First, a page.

FRANKFURT, April 18 (Reuters) - Germany's SAP AG posted a bigger-than-expected fall in first-quarter software licence sales on Thursday and said market conditions remained challenging, particularly in the United States.
Europe's biggest software maker said licence revenues fell 12 percent to 402 million euros ($358.3 million), but overall sales rose nine percent to 1.66 billion euros, thanks to a strong rise in consulting revenues.
Headline sales and earnings matched market forecasts as a cost-cutting programme bore fruit but the drop in licence sales showed SAP was unable to escape the spending slowdown by corporate customers which has hit all of its main rivals.
"Relatively speaking they've been delivering great numbers. The issue is there's something much greater than SAP's specific performance. The point is what's happening to the software market generally," Lehman Bros analyst Coleen Kaiser said.
SAP said it expected a much stronger second half and reiterated a forecast made in January of around 15 percent sales growth in 2002 and operating margins of at least 21 percent.
SAP shares, which had fallen over 10 percent since the end of March, opened over three percent weaker but trimmed their losses to trade 1.4 percent down at 152.50 euros by 1124 GMT, outperforming the Eurostoxx euro zone tech index which sank 4.6 percent after cellphone maker Nokia cut its sales outlook.
"Most people look at licence fee revenues and that's come in clearly weaker and so that's hurting the shares, but looking at the numbers overall, they have matched analysts' expectations and look fairly OK compared to U.S. peers," said Matthias Maus, a fund manager specialising in technology stocks at Frankfurt Trust.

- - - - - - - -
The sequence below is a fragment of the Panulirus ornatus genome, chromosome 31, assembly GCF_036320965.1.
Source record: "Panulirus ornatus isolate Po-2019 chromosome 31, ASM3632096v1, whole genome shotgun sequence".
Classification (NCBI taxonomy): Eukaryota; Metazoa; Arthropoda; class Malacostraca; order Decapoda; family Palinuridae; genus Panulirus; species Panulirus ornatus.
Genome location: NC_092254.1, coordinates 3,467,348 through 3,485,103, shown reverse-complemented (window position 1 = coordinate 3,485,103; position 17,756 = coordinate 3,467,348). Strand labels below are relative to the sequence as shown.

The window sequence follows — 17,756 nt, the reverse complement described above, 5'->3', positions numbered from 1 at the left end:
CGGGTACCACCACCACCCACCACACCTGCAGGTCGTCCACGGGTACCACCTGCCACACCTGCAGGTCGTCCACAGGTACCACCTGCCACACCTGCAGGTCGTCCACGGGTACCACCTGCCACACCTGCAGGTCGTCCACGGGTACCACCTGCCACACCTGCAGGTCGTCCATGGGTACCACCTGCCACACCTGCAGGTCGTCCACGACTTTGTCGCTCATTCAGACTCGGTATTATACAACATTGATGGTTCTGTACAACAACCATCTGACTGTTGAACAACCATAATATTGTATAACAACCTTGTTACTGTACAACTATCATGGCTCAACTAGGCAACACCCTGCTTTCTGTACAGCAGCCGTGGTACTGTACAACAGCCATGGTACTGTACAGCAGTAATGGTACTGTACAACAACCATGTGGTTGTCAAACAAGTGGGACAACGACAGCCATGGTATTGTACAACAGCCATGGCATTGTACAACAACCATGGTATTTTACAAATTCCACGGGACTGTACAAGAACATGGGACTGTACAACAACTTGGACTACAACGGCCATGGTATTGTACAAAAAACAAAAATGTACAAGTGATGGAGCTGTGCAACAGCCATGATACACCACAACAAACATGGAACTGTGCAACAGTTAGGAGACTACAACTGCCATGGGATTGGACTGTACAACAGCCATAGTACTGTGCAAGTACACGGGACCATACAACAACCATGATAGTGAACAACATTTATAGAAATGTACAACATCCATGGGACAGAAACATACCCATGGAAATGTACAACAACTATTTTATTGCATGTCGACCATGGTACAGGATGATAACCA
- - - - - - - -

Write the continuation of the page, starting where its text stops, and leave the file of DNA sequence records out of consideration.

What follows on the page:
License sales down
Licence sales, the basic measure of how much software the group sold, were well below a consensus estimate of 451 million euros from a Reuters poll, reflecting the reluctance of firms to splash out on big new IT systems in current conditions.
Software sales were up slightly in Europe but down roughly 30 percent in both the Americas and Asia, amid a corporate spending slowdown which has hit U.S. rivals such as Oracle Corp, Siebel Systems and i2 Technologies.
Consulting revenues took up much of the slack, climbing 18 percent to 539 million euros, but the picture conveyed by SAP did little to alter the gloom hanging across the sector.
"Conditions for software purchases are challenging, and while Europe remains relatively strong, businesses in the Americas are taking a more deliberate and measured approach to new software investments," SAP said in a statement.
Hopes for recovery
The question now facing the industry is whether the recovery anticipated for the middle of the year will take place.
"The thing I'm concerned about for the sector as whole is that there's no real reason to believe that the second half is going to be any better than the first," Kaiser said.
"They all want to believe it's going to be better but it's really only three months away. At the end of Q4 it was still a long way away but it's coming into the range of visibility now."
Operating profit before charges for stock-based compensation and acquisition charges rose two percent to 237 million euros.
Net profit, adjusted for SAP's loss-making U.S. affiliate Commerce One and acquisition charges, rose 3.4 percent to 121 million euros from 117 million a year earlier.
SAP had mixed fortunes with the web-based inventory control and customer service software it has been focusing on, but continued to make gains against its main rivals.
Sales of supply chain management software fell 23 percent but sales of customer relationship management software rose 10 percent to 74 million euros as SAP continued to cut Siebel's lead in the sector.
Overall revenues in the European region rose 11 percent to 886 million euros, while revenues in the Americas were up just five percent in currency adjusted terms at 587 million euros. Asian revenues rose four percent to 185 million euros.
As well as looking to gain market share, SAP is banking on a major switch to the web-based mySAP.com platform by users of its R/3 enterprise software to ensure a steady revenue stream over the next two years and cushion it against any major downturn.
With an installed base of some 17,500 customers worldwide, analysts say SAP should raise billions of euros in revenues from the change over the coming two to three years.
"There's nothing there in these results that's knocked confidence in this," said JP Morgan analyst Gary Rollo. "The secular story of licence buying over the two year view is what's holding the stock together today and probably will hold the stock together over the next 12 months."
(Additional reporting by Marius Bosch and Jess Smee)